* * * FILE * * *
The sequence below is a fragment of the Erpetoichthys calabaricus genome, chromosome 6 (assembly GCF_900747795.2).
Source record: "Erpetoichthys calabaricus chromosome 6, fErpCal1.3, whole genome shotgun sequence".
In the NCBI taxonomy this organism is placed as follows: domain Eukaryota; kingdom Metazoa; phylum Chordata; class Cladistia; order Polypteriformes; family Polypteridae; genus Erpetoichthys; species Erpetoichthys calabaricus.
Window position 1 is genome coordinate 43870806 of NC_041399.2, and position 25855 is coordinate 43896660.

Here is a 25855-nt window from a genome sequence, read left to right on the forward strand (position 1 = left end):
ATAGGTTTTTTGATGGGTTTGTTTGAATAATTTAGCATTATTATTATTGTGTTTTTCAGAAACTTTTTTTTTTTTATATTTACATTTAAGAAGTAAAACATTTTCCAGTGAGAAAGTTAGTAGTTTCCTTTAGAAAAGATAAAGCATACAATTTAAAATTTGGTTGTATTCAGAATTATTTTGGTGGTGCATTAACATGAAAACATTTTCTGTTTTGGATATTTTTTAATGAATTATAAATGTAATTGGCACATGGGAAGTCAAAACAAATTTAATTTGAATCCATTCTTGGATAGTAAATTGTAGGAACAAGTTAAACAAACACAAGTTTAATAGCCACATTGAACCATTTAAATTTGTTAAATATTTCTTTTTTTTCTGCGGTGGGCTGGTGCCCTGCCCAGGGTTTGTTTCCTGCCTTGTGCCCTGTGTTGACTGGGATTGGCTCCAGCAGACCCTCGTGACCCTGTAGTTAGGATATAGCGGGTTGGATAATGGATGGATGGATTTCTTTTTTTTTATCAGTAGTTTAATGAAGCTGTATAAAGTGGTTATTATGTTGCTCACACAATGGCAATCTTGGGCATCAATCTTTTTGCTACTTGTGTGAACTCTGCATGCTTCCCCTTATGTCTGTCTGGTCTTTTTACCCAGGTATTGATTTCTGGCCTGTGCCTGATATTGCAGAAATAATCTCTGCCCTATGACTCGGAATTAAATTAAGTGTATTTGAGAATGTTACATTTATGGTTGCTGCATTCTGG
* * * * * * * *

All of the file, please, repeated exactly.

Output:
The sequence below is a fragment of the Erpetoichthys calabaricus genome, chromosome 6 (assembly GCF_900747795.2).
Source record: "Erpetoichthys calabaricus chromosome 6, fErpCal1.3, whole genome shotgun sequence".
In the NCBI taxonomy this organism is placed as follows: domain Eukaryota; kingdom Metazoa; phylum Chordata; class Cladistia; order Polypteriformes; family Polypteridae; genus Erpetoichthys; species Erpetoichthys calabaricus.
Window position 1 is genome coordinate 43870806 of NC_041399.2, and position 25855 is coordinate 43896660.

Here is a 25855-nt window from a genome sequence, read left to right on the forward strand (position 1 = left end):
ATAGGTTTTTTGATGGGTTTGTTTGAATAATTTAGCATTATTATTATTGTGTTTTTCAGAAACTTTTTTTTTTTTATATTTACATTTAAGAAGTAAAACATTTTCCAGTGAGAAAGTTAGTAGTTTCCTTTAGAAAAGATAAAGCATACAATTTAAAATTTGGTTGTATTCAGAATTATTTTGGTGGTGCATTAACATGAAAACATTTTCTGTTTTGGATATTTTTTAATGAATTATAAATGTAATTGGCACATGGGAAGTCAAAACAAATTTAATTTGAATCCATTCTTGGATAGTAAATTGTAGGAACAAGTTAAACAAACACAAGTTTAATAGCCACATTGAACCATTTAAATTTGTTAAATATTTCTTTTTTTTCTGCGGTGGGCTGGTGCCCTGCCCAGGGTTTGTTTCCTGCCTTGTGCCCTGTGTTGACTGGGATTGGCTCCAGCAGACCCTCGTGACCCTGTAGTTAGGATATAGCGGGTTGGATAATGGATGGATGGATTTCTTTTTTTTTATCAGTAGTTTAATGAAGCTGTATAAAGTGGTTATTATGTTGCTCACACAATGGCAATCTTGGGCATCAATCTTTTTGCTACTTGTGTGAACTCTGCATGCTTCCCCTTATGTCTGTCTGGTCTTTTTACCCAGGTATTGATTTCTGGCCTGTGCCTGATATTGCAGAAATAATCTCTGCCCTATGACTCGGAATTAAATTAAGTGTATTTGAGAATGTTACATTTATGGTTGCTGCATTCTGG